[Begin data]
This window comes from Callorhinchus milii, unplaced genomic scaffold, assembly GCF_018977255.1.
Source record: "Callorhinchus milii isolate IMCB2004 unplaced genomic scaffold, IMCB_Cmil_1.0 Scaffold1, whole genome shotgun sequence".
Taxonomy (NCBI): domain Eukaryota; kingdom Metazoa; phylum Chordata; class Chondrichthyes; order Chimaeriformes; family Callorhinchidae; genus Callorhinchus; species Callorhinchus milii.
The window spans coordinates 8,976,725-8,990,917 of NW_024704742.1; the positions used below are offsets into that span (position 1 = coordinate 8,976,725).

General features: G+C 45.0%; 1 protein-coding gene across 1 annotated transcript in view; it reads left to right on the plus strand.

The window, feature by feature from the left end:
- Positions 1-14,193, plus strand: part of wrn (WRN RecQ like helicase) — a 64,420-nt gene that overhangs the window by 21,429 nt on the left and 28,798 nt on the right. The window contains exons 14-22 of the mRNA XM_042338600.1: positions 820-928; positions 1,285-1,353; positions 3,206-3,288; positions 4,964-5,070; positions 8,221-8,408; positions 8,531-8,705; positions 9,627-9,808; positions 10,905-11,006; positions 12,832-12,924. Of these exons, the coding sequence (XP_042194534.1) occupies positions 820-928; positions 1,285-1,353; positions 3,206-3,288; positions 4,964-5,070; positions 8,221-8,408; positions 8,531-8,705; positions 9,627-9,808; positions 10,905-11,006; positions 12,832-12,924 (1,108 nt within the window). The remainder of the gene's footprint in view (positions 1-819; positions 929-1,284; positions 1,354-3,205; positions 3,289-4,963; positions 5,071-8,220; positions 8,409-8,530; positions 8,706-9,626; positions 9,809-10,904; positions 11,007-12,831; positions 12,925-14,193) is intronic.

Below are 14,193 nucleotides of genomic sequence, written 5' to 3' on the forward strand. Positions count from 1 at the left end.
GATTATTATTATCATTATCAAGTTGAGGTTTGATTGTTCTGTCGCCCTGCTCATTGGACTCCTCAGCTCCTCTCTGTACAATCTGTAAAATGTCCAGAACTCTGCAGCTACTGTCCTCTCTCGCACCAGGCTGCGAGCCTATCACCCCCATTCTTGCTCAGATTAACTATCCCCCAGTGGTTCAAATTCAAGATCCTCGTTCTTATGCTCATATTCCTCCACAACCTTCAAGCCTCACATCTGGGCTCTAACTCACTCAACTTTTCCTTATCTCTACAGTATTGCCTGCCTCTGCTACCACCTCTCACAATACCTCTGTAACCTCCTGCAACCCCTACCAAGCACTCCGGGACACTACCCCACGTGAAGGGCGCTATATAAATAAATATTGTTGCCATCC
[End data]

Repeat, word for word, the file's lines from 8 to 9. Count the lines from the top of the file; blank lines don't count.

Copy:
Below are 14,193 nucleotides of genomic sequence, written 5' to 3' on the forward strand. Positions count from 1 at the left end.
GATTATTATTATCATTATCAAGTTGAGGTTTGATTGTTCTGTCGCCCTGCTCATTGGACTCCTCAGCTCCTCTCTGTACAATCTGTAAAATGTCCAGAACTCTGCAGCTACTGTCCTCTCTCGCACCAGGCTGCGAGCCTATCACCCCCATTCTTGCTCAGATTAACTATCCCCCAGTGGTTCAAATTCAAGATCCTCGTTCTTATGCTCATATTCCTCCACAACCTTCAAGCCTCACATCTGGGCTCTAACTCACTCAACTTTTCCTTATCTCTACAGTATTGCCTGCCTCTGCTACCACCTCTCACAATACCTCTGTAACCTCCTGCAACCCCTACCAAGCACTCCGGGACACTACCCCACGTGAAGGGCGCTATATAAATAAATATTGTTGCCATCC